not bar payment of interest in case depositor opened accounts in violation

thereof. His other plea was that it was the fault of the agent and the employees of the

Post office in getting the accounts opened and not being told of the bar in opening

more than prescribed accounts. Singh said that he was quite ignorant of the intricacy

of the Rules.

District Forum held that it could not question the virus or illegality of

the statutory rules made under the Government Saving Bank Act , 1873 and held

that the rule would prevail. On the question of deficiency of service District Forum

was of the view that certainly the Post Office was deficient as the agent and

employees of the Post Office at the time of opening of the account did not

inform Singh of the limit imposed under the Rules. District Forum, therefore,

directed the Post office to pay interest on the amounts which exceeded the

limits and to be refunded to Singh as per the rules from the date of deposit till

16.8.2000 when competent authority took the final decision directing the Post

office to refund to Singh which exceeded the prescribed limit @ 12% per annum. A

Sum of Rs.2000/- was also awarded as compensation.

Singh went in appeal to the State Commission which dismissed the

same in limine. Aggrieved from the order of the State Commission, Singh has come

to the National Commission.

We have examined the relevant provisions of the Government

Saving Bank Act, 1873 and the rules framed thereunder. These rules are statutory

and have been framed by the Central Government in the exercise of its power

conferred by the Act. Singh cannot feign ignorance of these rules. In fact the

number of accounts opened by him would rather show that he was quite well versed

in the opening of monthly income accounts. Singh referred to the decision of this
Commission in the case of Department of Post and Telegraphs vs. Dr. R.C. Saxena -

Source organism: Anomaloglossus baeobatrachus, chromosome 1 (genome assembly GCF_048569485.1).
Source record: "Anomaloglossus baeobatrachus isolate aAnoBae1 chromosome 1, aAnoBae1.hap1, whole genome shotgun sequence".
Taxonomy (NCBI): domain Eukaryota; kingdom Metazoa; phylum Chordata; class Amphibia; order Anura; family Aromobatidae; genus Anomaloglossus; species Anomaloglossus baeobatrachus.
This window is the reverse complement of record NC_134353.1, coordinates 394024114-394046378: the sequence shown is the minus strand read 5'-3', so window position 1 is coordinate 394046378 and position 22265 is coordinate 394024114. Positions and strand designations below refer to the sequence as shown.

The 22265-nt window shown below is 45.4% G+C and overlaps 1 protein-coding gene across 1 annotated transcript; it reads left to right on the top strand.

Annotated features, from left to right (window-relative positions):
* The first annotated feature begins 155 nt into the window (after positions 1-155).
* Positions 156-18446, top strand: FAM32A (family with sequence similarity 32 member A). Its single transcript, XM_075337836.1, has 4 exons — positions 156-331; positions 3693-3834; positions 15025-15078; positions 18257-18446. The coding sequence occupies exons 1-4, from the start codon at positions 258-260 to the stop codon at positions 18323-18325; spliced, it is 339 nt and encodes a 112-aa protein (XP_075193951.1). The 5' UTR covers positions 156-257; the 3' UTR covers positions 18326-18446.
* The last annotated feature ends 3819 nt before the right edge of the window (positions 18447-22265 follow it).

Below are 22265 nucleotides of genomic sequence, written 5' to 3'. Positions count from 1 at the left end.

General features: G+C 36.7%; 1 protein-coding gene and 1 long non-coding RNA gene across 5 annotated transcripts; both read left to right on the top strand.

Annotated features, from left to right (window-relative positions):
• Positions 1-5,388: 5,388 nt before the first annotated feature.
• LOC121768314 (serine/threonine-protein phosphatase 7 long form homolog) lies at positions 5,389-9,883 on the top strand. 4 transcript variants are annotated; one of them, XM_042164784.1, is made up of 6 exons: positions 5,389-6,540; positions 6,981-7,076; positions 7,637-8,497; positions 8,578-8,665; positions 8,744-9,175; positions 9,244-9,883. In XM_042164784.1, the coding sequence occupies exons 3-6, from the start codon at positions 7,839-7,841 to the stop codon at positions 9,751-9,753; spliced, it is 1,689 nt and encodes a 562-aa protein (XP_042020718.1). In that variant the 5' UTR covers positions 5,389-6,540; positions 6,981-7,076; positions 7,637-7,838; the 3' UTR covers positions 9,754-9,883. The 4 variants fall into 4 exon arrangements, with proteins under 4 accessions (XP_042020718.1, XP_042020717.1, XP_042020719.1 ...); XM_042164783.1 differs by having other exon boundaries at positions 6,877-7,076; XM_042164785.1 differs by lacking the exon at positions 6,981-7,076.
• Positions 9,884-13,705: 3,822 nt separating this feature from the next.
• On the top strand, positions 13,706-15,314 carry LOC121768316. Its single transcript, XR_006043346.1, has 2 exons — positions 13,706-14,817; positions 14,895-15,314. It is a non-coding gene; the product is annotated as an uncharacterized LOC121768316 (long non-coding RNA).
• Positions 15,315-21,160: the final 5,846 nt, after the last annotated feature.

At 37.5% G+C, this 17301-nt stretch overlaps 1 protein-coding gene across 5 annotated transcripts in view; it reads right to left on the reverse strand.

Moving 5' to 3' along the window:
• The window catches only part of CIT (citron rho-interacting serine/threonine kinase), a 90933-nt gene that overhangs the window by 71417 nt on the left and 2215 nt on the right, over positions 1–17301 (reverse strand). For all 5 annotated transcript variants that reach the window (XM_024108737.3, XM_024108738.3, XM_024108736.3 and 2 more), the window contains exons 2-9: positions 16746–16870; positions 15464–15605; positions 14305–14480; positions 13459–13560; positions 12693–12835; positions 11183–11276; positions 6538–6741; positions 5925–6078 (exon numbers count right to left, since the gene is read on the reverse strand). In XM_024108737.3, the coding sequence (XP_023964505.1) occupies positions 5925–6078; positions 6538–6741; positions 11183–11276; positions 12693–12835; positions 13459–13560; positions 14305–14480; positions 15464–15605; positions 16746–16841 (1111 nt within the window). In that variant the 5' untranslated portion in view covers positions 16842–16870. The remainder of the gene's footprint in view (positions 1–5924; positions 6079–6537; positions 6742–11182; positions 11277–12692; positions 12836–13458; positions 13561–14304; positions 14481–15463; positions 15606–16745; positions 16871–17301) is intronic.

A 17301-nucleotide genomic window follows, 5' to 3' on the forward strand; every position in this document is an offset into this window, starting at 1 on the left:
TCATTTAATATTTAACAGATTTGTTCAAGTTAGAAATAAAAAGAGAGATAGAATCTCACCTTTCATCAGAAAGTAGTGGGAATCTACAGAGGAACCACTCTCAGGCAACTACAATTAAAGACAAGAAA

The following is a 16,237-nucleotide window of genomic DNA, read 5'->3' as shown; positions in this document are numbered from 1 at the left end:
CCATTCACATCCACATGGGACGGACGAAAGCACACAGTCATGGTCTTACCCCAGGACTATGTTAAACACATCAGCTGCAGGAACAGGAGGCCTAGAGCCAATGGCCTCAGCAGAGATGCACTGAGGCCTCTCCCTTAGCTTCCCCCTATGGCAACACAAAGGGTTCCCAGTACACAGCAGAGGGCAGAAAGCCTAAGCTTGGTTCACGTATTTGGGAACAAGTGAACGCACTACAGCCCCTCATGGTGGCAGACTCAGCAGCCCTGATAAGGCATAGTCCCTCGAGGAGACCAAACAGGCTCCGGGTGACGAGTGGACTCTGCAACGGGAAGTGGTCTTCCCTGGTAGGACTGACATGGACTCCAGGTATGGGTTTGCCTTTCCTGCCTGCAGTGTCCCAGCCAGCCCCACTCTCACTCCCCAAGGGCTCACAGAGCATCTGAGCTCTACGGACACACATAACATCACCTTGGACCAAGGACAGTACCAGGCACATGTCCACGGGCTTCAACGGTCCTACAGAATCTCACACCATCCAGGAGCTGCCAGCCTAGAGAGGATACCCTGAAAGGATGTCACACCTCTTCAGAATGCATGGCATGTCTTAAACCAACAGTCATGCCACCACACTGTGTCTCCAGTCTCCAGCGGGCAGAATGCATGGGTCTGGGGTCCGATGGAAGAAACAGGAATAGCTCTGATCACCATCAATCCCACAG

1997 (1) CPR 74 wherein in somewhat similar circumstances this Commission held

that Rule 4 of the Post Office Savings Bank General Rules 1981 was made for the

administrative convenience of the Department and did not bar the payment of

interest on an account opened by the depositor in ignorance of that Rule. We are

afraid, we are unable to accept the view so expressed earlier. Perhaps in that

case National Commission was guided by the facts and circumstance of that

case. Here the rules were National Savings Scheme rules, 1987 also framed by the

Central Government in exercise of powers conferred on it under Section 15 of

the Government Saving Bank Act, 1873. Rule 4 provided that depositor may

open not more than one account under the scheme. This Rule is the law and cannot

be said merely administrative instructions. The judgment in the case of Department

of Posts & Telegraphs vs. Dr. R.C. Saxena does not, therefore, lay a good

law. Singh then referred Rule 10 which as noted above, empowers the Central

Government if it is satisfied that operation of any of the provisions of the Rules

caused undue hardship to the depositor then it may by order, for reasons to be

recorded in laying relxation, requirement of that provision in a manner not

inconsistent with the provisions of the Act. We are afraid the Central

Government should have exercised that power or not under Rule 10 is not for us to

decide or comment on.

We, therefore do not find any error in the order of the District Forum

which was affirmed by the State Commission to express a contrary view. This

petition is, therefore, dismissed.